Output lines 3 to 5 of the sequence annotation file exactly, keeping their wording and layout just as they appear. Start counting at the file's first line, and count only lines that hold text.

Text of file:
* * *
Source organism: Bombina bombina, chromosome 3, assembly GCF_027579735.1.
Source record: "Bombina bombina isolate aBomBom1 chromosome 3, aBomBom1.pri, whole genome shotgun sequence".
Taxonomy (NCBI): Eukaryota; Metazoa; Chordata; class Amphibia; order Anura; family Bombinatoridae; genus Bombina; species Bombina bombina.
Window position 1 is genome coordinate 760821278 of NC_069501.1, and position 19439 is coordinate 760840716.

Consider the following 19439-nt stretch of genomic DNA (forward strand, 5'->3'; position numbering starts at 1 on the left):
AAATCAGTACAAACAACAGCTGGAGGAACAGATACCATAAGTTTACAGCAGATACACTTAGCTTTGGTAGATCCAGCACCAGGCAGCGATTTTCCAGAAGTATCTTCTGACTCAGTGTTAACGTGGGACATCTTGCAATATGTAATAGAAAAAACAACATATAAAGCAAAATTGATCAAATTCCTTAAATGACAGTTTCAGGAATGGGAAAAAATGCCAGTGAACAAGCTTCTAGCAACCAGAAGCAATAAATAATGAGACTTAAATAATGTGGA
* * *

Taxonomy (NCBI): Eukaryota; Metazoa; Chordata; class Amphibia; order Anura; family Bombinatoridae; genus Bombina; species Bombina bombina.
Window position 1 is genome coordinate 760821278 of NC_069501.1, and position 19439 is coordinate 760840716.

Consider the following 19439-nt stretch of genomic DNA (forward strand, 5'->3'; position numbering starts at 1 on the left):